299 Mass. 488

December 8, 1937 - February 28, 1938

Suffolk County


Negligence, Water pipe. Municipal Corporations, Waterworks.

Evidence merely that there was, to the knowledge of a city, some seepage of water into property adjacent to an old water main of the city shortly before the main burst from an undetermined cause did not warrant a finding that the bursting was through negligence of the city.

TORT. Writ in the Superior court dated January 16, 1934.

The case was tried before Donahue, J., and in this court was submitted on briefs.

A. E. Lamb, for the plaintiffs.

H. E. Foley, Corporation Counsel, & I. H. Fox, Assistant Corporation Counsel, for the defendant.

LUMMUS, J. The basement occupied by the plaintiffs on Pearl Street in Boston, a few feet from the corner of High Street, was flooded on December 11, 1933, and their stock of goods was damaged, because of the bursting of the water main of the defendant at the intersection of those streets. At the close of the plaintiffs' evidence, the judge

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directed a verdict for the defendant, subject to the plaintiffs' exception. The only question is, whether there was evidence of negligence of the defendant. There was evidence tending to show the following facts.

The water main was a twelve-inch "high service" pipe, laid in 1896. Between November 20 and November 30, 1933, the proprietor of the adjoining restaurant, between the plaintiffs' premises and High Street, noticed a seepage of water in his basement wall under the sidewalk nearest the place where the break in the main later took place. At once he notified the water department of the defendant of the fact, and was told that "they would take care of it." The next day he noticed that the street was dug up outside the restaurant. The seepage lessened, but some dampness continued on the wall, however, until the break. The rest of the basement was dry. No one, so far as appears, made any further complaint to the defendant. The place where the street was dug up was about three feet by seven feet, next to the curbing. It was filled up before the break. The break occurred in a different place, near the middle of the street.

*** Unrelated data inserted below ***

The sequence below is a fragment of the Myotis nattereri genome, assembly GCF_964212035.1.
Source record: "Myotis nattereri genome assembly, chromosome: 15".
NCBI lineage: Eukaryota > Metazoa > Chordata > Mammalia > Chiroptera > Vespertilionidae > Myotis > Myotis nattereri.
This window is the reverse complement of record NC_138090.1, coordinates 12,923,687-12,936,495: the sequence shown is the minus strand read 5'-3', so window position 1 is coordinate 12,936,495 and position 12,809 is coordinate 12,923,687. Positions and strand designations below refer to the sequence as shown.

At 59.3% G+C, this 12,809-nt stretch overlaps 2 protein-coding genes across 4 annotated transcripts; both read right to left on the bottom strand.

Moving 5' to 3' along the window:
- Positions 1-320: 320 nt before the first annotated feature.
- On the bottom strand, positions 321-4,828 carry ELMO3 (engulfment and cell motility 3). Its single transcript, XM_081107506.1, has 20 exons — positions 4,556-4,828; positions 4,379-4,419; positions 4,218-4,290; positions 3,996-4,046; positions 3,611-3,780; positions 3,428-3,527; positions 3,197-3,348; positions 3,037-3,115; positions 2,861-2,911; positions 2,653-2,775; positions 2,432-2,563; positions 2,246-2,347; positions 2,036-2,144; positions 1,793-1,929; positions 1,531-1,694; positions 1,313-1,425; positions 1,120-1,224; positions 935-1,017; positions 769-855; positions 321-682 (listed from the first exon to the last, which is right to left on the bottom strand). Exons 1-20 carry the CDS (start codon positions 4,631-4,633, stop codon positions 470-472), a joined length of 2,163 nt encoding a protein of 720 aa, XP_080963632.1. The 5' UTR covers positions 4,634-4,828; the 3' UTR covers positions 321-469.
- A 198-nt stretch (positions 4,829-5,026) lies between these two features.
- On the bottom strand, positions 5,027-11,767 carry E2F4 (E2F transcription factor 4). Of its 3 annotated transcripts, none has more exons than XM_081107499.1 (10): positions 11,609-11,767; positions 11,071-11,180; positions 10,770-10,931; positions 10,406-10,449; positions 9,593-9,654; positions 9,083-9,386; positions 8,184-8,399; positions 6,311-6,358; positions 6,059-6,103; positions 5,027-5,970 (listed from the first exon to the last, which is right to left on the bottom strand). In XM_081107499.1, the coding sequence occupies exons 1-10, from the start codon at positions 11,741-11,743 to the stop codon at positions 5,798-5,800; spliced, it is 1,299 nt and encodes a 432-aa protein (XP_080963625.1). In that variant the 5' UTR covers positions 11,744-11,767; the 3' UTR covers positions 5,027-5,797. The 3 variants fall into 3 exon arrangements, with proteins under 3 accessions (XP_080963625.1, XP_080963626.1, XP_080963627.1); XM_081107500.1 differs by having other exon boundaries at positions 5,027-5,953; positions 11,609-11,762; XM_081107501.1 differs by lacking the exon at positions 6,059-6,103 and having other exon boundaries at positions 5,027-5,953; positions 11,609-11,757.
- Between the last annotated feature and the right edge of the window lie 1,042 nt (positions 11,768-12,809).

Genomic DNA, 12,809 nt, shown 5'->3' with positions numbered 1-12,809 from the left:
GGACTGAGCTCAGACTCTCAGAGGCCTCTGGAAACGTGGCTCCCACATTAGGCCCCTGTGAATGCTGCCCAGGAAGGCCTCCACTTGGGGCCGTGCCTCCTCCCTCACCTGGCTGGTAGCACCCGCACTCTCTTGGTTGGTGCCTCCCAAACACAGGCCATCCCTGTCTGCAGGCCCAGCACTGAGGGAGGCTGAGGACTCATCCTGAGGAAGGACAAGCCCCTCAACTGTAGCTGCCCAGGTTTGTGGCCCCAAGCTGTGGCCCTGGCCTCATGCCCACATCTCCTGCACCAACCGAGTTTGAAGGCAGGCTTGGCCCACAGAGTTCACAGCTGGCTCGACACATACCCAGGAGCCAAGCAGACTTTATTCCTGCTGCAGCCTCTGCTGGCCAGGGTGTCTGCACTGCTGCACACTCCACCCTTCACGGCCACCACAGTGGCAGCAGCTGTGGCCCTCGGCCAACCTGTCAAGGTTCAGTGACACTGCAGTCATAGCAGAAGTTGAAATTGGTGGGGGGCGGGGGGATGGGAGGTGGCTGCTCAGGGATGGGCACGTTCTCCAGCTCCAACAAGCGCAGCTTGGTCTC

We think that there was no evidence of negligence. The cause of the break is unknown. No negligence in laying the pipe or in maintaining it appears. There is no evidence that a pipe as old as this one was may not safely be used. The slight seepage which was noticed in the basement might have come from a variety of sources, some of which might not have been in the control of the defendant, and did not indicate a defect in the main. We think that due care did not require the defendant to expose and examine all the pipes at the intersection of the streets named. Goldman v. Boston, 274 Mass. 329. The case of Buono v. Boston, 290 Mass. 59, was much stronger for the plaintiff.

Exceptions overruled.